The length of the auger bit 100 from the top of the threaded tip 120 to the bottom of the shank 108 varies and may be any suitable length. Generally, the auger bit 100 has a length of between 4 inches to twenty-four inches to maintain the structural integrity of the bit and reduce the chance that the auger bit 100 will break during a drilling operation. It should be appreciated that the auger bit may be any suitable length.

The auger bit 100 is manufactured by taking a suitable piece of metal material such as a cylindrical piece of medium carbon steel and forming the different portions of the bit. Specifically, the primary cutting edge 126, the transition portion 136 and the secondary cutting edge 140 are machined in a single step, which saves significant time over conventional manufacturing methods that employ multiple machining steps to form the different cutting surfaces of an auger bit. Additionally, the primary and secondary cutting edges 126, 136 and 140 are thicker than the cutting edges of conventional auger bits to enhance the strength and nail hitting capability of the auger bit. The auger bit 100 also has a simpler geometry that makes re-sharpening easier and more efficient than conventional auger bits, which enhances the useful life of the auger bit 100.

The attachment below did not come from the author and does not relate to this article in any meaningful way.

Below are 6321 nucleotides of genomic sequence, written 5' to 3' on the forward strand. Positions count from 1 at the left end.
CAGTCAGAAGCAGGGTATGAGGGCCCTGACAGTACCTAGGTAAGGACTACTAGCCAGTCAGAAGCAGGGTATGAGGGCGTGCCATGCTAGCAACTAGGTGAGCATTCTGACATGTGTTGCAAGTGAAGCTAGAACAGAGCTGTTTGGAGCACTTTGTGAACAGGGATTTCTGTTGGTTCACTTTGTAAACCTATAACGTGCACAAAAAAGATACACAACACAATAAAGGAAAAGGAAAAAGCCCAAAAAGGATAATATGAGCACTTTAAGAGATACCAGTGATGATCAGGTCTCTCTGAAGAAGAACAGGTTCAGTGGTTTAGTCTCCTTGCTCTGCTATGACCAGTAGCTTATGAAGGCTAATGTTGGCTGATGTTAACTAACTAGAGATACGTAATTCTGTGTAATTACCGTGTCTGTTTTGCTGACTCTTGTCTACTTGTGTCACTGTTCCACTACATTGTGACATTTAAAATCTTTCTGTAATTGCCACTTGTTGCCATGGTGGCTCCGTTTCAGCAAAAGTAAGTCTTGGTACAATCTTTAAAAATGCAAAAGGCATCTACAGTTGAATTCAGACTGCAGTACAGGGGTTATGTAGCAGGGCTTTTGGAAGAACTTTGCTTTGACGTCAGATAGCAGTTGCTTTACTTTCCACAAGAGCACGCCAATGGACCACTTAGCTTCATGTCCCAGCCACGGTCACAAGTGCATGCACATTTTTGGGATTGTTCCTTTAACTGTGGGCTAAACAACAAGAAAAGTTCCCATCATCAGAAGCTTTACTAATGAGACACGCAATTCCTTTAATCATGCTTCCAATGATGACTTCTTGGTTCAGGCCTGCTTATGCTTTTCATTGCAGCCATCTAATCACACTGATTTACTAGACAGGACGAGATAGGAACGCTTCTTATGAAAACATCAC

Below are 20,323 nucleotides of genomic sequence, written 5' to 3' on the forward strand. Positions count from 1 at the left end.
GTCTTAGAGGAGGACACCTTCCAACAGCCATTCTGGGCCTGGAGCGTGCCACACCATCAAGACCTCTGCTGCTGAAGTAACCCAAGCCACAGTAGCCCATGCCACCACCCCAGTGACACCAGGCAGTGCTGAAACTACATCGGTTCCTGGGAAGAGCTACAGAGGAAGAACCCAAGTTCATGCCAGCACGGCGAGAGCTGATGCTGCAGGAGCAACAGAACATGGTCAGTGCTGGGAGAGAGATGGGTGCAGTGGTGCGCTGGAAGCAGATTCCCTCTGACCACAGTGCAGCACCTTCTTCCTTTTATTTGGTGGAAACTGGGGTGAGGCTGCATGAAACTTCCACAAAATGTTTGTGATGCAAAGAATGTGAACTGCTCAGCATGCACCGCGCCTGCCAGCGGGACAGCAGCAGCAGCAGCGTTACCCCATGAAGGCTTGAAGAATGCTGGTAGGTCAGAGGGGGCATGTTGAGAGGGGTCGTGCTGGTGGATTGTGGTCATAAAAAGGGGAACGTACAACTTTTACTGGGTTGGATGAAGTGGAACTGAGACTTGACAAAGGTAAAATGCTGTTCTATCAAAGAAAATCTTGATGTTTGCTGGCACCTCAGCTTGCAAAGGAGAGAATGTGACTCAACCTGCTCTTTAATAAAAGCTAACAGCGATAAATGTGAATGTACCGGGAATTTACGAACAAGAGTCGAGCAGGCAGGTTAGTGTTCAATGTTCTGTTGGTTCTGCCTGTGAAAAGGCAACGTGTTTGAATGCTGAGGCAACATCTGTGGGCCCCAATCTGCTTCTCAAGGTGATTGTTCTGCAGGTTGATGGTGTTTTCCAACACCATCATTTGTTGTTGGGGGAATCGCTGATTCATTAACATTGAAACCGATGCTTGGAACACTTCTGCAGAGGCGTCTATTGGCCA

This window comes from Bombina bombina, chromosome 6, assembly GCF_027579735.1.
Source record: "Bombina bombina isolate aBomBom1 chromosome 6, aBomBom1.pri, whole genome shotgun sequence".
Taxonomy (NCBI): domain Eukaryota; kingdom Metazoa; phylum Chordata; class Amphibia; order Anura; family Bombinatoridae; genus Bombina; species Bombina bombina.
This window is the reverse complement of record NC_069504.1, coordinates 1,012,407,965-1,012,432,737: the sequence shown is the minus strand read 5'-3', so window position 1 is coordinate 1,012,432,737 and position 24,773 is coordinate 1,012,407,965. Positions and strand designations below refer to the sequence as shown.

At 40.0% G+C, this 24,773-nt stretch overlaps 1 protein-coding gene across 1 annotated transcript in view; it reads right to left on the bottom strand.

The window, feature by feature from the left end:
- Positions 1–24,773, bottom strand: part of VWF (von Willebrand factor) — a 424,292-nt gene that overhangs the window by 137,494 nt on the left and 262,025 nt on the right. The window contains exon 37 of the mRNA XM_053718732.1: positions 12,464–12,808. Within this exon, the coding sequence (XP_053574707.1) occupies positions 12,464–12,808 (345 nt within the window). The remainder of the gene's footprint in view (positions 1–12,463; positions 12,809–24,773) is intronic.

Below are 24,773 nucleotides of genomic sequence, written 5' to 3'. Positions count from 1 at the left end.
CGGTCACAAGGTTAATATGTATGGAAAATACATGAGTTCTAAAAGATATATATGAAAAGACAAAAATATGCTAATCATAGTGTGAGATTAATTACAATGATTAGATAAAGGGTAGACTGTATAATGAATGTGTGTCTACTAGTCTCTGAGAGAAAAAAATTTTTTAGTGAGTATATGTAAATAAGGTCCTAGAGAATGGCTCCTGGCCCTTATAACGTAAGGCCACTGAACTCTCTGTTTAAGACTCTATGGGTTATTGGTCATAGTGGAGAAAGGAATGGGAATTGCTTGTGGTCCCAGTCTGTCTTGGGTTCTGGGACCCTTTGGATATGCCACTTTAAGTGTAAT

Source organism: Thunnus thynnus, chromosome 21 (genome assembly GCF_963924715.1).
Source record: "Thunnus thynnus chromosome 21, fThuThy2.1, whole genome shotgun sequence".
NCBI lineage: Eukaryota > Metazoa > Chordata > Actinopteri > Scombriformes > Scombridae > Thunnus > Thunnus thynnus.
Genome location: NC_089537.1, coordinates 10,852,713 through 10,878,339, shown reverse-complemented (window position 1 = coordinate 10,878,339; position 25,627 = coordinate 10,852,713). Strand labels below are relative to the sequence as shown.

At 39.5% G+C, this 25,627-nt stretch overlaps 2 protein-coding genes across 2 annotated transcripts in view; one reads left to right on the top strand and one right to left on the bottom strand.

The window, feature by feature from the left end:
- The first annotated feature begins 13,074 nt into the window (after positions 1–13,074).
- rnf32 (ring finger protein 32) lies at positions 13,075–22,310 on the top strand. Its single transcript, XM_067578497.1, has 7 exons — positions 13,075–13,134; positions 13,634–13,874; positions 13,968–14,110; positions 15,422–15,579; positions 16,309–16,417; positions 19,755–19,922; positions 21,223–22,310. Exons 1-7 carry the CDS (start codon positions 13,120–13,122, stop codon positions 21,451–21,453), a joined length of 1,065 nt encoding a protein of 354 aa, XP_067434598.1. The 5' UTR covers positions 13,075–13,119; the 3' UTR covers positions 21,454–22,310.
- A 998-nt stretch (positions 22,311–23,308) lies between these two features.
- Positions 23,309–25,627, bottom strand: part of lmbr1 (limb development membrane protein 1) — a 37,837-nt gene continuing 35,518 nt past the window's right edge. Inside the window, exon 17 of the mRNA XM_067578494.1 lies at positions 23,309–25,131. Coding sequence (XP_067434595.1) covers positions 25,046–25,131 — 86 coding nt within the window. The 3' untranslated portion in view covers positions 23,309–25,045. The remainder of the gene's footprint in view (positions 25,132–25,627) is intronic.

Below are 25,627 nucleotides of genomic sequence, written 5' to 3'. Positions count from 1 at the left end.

In operation, the shank 108 of the auger bit 100 is secured in a chuck of a power drill. The power drill rotates the auger bit 100 in a counterclockwise direction as shown by the arrow in FIG. 3. The auger bit 100 is moved toward a piece of wood such as a framing stud so that the threaded tip 120 contacts the wood. The spiral thread 122 on the threaded tip 120 engages the wood and pulls the auger bit 100 into the wood. The primary cutting edge 126 then engages the wood surface and cuts away the wood to a diameter equal to the diameter of the primary cutting edge (i.e., twice the radial distance R1 from the end of the primary cutting edge to the central axis). The transition portion 136 contacts the wood and gradually increases the diameter of the hole to the secondary cutting edge 140. The secondary cutting edge 140 removes additional material from the hole and in particular removes the burrs, fragments and other rough pieces of the inside surface of the hole that were left by the primary cutting edge 126. The resulting drilled hole 103 has a relatively smooth inside surface 101 that has the diameter of the secondary cutting edge 140 (i.e., twice the radial distance R2 from the secondary cutting edge to the central axis).